Robert Koch

Louis Pasteur – the Father of Medical Microbiology

Louis Pasteur – the Father of Medical Microbiology

On December 27, 1822, French chemist Louis Pasteurwas born, who is considered one of the most important founders of medical microbiology. He is remembered for his remarkable breakthroughs in the causes and prevention of diseases. “I am utterly convinced that Science and Peace will triumph over Ignorance and War, that nations will eventually unite not to destroy but to edify, and that the future will belong to those who have done the…
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Christiaan Eijkman and the Cause of Beriberi

Christiaan Eijkman and the Cause of Beriberi

On August 11, 1858, Dutch physiologist Christiaan Eijkman was born. Eijkman‘s demonstrated that beriberi is caused by poor diet led to the discovery of antineuritic vitamins (thiamine). Together with Sir Frederick Hopkins, he received the Nobel Prize for Physiology or Medicine. Christiaan Eijkman was born at Nijkerk, Netherlands as the seventh child of Christiaan Eijkman, the headmaster of a local school, and Johanna Alida Pool. In 1859, the Eijkman family moved to…
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Albert Calmette and the Antituberculosis Vaccine

Albert Calmette and the Antituberculosis Vaccine

On July 12, 1863, French physician, bacteriologist and immunologist Léon Charles Albert Calmette was born. Calmette discovered the Bacillus Calmette-Guérin, an attenuated form of Mycobacterium bovis used in the BCG vaccine against tuberculosis. He also developed the first antivenom for snake venom, the Calmette‘s serum. Calmette was born in Nice, France. He wanted to serve in the Navy and be a physician, so in 1881 he joined the School of Naval Physicians…
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Edwin Klebs and the Bacterial Theory of Infection

Edwin Klebs and the Bacterial Theory of Infection

On February 6, 1834, Swiss-German pathologist Theodor Albrecht Edwin Klebs was born. Klebs is mainly known for his work on infectious diseases. His works paved the way for the beginning of modern bacteriology, and inspired Louis Pasteur and Robert Koch. He was the first to identify a bacterium that causes diphtheria, which was called Klebs–Loeffler bacterium. Medical Studies in Königsberg and Würzburg Edwin Klebs was born in Königsberg, Province of Prussia. Ignoring…
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Julius Richard Petri and the Petri Dish

Julius Richard Petri and the Petri Dish

On May 31, 1852, German microbiologist Julius Richard Petri was born. Petri is generally credited with inventing the device known as the Petri dish after him, while working as assistant to bacteriologist Robert Koch. Julius Richard Petri studied medicine at the Kaiser Wilhelm Academy for Military Physicians from 1871-1875 and worked for a short time as a military doctor. He completed his doctorate as a physician at the Charité in Berlin, which he obtained in…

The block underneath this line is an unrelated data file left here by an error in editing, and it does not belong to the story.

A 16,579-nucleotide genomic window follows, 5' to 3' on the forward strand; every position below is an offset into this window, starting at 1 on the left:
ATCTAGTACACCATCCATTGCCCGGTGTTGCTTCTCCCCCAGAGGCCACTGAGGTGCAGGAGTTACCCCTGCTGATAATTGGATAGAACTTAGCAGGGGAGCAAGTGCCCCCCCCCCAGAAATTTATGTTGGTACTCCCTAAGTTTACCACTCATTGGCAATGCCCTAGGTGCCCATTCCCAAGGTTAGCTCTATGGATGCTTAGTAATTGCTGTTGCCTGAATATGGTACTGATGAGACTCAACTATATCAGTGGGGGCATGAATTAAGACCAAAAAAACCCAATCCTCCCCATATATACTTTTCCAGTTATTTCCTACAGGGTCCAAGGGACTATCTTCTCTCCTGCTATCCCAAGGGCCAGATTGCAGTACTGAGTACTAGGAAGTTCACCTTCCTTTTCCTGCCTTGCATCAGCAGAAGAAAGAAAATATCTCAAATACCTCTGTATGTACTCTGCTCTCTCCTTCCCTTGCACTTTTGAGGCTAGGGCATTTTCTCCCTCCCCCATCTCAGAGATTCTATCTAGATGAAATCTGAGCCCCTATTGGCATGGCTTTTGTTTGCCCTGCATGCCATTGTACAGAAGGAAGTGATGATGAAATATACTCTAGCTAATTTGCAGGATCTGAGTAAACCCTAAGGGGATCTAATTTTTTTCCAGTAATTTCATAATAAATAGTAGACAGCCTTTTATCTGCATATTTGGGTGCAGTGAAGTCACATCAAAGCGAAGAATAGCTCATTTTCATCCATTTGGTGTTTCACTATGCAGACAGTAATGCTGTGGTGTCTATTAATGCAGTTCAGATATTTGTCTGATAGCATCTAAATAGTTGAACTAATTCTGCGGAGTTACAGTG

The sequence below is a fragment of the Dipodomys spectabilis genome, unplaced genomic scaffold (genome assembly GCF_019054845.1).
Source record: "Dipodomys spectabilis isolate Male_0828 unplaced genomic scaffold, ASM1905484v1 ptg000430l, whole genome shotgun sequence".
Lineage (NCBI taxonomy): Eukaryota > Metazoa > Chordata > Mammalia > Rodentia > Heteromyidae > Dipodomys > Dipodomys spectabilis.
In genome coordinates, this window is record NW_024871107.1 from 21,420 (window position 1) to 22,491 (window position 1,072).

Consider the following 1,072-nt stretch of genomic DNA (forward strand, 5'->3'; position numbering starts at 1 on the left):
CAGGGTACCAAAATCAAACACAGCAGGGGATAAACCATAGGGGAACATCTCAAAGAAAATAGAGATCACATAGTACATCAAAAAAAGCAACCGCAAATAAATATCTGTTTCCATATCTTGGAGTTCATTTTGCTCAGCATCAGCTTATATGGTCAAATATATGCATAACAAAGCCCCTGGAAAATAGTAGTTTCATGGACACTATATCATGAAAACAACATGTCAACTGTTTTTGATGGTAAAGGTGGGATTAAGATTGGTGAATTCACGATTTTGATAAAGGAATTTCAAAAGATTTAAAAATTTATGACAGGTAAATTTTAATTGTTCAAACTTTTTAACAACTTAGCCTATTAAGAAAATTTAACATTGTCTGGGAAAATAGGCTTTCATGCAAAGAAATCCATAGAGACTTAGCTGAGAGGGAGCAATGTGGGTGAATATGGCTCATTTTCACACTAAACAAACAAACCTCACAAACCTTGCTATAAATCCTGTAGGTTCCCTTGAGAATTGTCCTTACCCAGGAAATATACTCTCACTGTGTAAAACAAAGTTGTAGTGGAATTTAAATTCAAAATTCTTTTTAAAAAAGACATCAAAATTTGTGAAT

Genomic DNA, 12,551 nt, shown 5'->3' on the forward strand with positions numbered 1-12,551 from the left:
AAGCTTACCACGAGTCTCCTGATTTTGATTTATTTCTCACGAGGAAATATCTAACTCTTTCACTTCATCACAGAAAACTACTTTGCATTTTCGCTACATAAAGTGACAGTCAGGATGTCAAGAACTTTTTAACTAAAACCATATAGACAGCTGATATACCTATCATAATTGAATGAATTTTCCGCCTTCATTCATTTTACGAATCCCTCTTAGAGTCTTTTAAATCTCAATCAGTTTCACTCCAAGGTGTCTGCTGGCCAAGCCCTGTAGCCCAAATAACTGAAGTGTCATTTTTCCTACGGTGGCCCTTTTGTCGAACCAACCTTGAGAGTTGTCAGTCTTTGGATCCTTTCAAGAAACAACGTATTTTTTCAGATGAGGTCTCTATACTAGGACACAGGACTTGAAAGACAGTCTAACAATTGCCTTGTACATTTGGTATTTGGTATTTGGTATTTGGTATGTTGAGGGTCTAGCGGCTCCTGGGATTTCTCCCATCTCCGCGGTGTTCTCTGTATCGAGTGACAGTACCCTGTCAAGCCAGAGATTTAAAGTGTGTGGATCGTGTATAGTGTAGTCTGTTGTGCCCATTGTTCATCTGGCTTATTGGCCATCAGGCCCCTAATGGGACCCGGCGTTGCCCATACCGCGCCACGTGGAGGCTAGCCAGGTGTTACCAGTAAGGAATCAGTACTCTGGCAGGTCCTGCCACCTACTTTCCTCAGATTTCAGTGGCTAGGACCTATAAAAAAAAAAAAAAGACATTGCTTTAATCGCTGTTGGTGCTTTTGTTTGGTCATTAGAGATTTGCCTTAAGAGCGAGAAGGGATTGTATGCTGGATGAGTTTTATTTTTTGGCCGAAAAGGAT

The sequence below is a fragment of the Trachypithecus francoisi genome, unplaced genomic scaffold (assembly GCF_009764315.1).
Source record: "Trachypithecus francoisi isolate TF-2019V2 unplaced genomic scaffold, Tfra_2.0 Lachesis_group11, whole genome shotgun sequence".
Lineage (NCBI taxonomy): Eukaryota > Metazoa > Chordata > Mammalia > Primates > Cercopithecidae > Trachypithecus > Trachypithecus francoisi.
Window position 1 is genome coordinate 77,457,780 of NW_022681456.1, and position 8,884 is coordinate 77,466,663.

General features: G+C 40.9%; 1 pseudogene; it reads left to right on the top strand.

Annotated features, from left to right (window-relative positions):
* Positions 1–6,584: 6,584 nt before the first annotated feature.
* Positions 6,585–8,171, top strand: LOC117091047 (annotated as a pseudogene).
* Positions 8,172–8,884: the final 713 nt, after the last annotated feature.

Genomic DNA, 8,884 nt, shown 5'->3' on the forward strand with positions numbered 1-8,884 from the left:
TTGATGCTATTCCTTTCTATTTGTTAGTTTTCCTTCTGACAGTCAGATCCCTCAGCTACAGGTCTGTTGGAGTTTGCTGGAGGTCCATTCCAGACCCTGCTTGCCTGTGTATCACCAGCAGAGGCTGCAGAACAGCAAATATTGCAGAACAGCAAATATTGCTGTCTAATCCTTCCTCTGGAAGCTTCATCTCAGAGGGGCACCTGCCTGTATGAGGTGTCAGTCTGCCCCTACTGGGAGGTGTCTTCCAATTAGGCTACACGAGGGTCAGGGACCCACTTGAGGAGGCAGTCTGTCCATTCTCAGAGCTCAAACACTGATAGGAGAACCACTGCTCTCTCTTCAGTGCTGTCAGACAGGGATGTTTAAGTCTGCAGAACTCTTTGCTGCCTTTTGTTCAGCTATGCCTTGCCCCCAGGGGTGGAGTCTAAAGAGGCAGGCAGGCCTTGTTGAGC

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Emil von Behring discovered the Diphteria Antitoxin

Emil von Behring discovered the Diphteria Antitoxin

On March 15, 1854, german physiologist Emil von Behring was born. Von Behring received the 1901 Nobel Prize in Physiology or Medicine, the first one awarded, for his discovery of a diphtheria antitoxin. He was widely known as a “saviour of children“, as diphtheria used to be a major cause of child death. Von Behring is considered the founder of the science of immunology. Youth and Education Behring was born “Adolf Emil…
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Girolamo Fracastoro’s Proposal of a Scientific Germ Theory

Girolamo Fracastoro’s Proposal of a Scientific Germ Theory

On August 6, 1553, an Italian physician, poet, and scholar in mathematics, geography and astronomy Girolamo Fracastoro passed away. Fracastoro subscribed to the philosophy of atomism, and rejected appeals to hidden causes in scientific investigation. He is known for his proposal of a scientific germ theory for how diseases are transmitted. Fracastoro’s ideas helped make unpopular public health measures more accepted, such as destroying animals, or thorough cleaning or burning of infected possessions during…
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Robert Koch and his Fight against Tuberculosis

Robert Koch and his Fight against Tuberculosis

On December 11, 1843, Robert Koch, the founder of modern bacteriology, was born. He is known for his role in identifying the specific causative agents of tuberculosis, cholera, and anthrax and for giving experimental support for the concept of infectious disease. As a result of his groundbreaking research on tuberculosis, Koch received the Nobel Prize in Physiology or Medicine in 1905. As a young boy, Robert Koch learned reading and writing auto…
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